“It’s a growing trend in the U.S. but [more common] in Europe, like the [Edinburgh] Fringe Festival...a massive comedy festival that’s been going on for decades,” says Reggie Watts, who will perform at Clusterfest Saturday and Sunday. “Rocky [Rachèle Benloulou-Dubin], who used to program the comedy tent at Bonnaroo, was one of the pioneers of that comedy element in a festival situation, also [in] Seattle with Bumbershoot. Now it’s a natural thing.”

TV networks have also taken notice. The comedy-tilted TruTV sponsored previous iterations of the Onion’s event, and TBS collaborated with New York’s festival, which spanned six days and multiple venues in early May. Clusterfest will also feature a number of exhibits drawn from television, including “The Daily Show’s” Donald J. Trump Presidential Twitter Library and a “South Park”-themed county fair, along with attractions tied to Netflix’s “Arrested Development” and FX’s “It’s Always Sunny in Philadelphia.”

“We kind of took a nod from places like Comic-Con or even theme parks and how we could create the immersive environments that celebrate these loved comedy television shows or films,” said Mayer. “Last year we had Jerry Seinfeld headline, and we recreated the ‘Seinfeld’ apartment.”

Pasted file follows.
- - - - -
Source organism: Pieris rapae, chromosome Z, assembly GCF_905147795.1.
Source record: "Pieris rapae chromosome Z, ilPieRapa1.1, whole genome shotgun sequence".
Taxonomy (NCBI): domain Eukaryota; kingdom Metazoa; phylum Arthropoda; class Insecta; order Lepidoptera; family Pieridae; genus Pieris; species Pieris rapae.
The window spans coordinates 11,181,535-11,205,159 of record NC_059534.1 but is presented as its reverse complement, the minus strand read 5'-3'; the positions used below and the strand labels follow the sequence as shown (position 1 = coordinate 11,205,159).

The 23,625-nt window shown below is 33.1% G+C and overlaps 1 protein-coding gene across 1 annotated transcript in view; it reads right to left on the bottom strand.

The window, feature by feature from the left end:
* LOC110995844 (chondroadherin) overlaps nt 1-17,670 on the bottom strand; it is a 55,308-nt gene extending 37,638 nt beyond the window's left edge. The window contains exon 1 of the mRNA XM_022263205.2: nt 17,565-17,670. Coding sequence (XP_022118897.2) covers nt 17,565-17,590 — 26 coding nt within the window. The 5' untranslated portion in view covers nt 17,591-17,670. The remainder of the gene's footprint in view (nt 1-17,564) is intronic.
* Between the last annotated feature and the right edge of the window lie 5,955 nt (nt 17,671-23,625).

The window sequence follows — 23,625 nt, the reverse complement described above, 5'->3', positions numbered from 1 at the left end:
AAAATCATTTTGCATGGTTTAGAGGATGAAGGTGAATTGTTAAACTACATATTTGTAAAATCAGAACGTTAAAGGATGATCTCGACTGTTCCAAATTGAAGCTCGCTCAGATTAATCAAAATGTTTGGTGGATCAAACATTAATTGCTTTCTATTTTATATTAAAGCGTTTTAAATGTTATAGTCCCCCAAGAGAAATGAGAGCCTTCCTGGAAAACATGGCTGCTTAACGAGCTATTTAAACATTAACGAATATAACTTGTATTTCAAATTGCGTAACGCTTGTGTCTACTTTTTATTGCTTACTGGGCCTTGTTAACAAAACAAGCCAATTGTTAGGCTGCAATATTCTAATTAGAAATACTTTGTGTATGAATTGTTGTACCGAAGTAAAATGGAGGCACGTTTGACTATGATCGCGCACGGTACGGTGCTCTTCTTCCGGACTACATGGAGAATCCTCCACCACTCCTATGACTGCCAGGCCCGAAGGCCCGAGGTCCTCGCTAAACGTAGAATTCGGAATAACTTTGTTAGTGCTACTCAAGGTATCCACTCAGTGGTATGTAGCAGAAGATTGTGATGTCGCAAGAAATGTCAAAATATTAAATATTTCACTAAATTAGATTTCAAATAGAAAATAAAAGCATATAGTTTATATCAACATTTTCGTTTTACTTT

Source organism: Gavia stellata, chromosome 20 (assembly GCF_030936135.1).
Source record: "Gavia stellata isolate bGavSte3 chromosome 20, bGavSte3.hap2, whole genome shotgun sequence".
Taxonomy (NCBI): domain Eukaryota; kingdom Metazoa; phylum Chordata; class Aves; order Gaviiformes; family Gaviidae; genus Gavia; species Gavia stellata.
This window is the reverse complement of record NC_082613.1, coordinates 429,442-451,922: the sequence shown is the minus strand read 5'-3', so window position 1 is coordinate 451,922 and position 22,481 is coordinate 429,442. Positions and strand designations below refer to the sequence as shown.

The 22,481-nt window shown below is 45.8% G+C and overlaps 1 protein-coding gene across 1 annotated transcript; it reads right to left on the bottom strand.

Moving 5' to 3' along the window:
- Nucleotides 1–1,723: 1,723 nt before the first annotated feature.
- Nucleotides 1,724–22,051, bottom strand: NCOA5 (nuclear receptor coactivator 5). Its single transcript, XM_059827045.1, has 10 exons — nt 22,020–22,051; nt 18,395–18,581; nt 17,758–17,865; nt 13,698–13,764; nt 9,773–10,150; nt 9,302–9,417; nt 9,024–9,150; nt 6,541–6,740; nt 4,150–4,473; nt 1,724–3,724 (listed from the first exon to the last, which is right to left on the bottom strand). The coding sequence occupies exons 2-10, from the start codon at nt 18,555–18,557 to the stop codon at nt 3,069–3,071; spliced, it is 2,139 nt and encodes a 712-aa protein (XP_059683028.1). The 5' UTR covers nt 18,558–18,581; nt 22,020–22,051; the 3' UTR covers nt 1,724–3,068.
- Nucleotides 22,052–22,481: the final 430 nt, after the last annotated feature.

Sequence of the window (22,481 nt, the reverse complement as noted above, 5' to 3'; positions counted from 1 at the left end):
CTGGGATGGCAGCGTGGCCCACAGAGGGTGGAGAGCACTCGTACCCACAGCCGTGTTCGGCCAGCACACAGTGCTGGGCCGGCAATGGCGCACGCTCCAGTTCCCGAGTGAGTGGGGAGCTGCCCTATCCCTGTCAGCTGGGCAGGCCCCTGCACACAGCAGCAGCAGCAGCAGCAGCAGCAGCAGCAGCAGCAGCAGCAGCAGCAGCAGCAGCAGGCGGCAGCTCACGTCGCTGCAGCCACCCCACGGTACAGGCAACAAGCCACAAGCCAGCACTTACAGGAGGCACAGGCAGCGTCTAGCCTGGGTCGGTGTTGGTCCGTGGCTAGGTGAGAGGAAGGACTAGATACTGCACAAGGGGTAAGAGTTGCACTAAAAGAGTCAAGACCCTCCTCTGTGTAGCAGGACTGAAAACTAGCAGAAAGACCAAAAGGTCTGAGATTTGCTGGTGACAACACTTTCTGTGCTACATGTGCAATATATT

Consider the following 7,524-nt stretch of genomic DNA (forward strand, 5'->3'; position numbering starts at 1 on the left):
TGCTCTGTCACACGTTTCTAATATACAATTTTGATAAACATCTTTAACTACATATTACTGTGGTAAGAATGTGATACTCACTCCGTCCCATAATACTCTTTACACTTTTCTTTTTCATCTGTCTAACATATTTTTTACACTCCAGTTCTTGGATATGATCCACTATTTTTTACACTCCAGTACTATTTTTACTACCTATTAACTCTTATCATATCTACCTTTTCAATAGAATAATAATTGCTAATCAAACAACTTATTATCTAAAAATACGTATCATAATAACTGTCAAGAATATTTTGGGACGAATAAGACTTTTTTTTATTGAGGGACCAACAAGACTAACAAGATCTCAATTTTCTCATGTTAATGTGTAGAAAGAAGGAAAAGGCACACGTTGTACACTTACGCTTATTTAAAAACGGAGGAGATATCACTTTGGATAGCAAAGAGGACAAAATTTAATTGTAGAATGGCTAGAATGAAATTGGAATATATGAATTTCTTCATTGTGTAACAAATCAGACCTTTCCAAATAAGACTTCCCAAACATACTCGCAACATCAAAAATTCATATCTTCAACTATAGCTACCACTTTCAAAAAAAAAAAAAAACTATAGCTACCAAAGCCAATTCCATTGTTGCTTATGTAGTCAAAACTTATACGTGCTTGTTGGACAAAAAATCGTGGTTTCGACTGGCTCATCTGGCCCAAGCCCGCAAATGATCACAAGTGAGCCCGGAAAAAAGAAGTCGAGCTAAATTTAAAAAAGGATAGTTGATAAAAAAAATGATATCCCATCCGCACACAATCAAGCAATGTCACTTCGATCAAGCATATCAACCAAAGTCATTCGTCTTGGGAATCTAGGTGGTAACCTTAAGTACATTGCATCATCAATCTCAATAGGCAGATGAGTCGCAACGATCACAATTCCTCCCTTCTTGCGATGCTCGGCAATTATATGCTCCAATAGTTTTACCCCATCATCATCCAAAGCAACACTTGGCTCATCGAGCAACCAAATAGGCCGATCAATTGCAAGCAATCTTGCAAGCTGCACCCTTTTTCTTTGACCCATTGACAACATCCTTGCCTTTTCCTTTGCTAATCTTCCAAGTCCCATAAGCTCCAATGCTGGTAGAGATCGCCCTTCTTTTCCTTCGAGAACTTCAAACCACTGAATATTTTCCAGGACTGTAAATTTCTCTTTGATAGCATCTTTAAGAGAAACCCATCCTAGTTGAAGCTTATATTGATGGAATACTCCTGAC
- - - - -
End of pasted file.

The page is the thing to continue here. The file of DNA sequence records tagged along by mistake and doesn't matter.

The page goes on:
Unlike most comedy festivals, Clusterfest also offers a central location for the bulk of its performances, which will take place on multiple stages in San Francisco’s Bill Graham Civic Auditorium and the nearby Civic Center Plaza. Some acts will perform multiple sets that also incorporate a few pop-up club-style venues near the festival.

For a comic, Clusterfest provides the obvious advantage of a broader platform but also an atmosphere that’s friendly for the performers, which can be more of a challenge at music festivals.

”I’m a bit of a theatrical, quiet, mumbley act, which doesn’t always lend itself to large venues where there’s a lot of stuff going on — and you’re hot, and you can hear Snoop Dogg in the background,” says Bamford, who will perform two shows Friday. “One thing I find as a comedian is, I love it to be very dark, so no one can see each other, and you’re cool, so you’re kind of more primed for laughter.”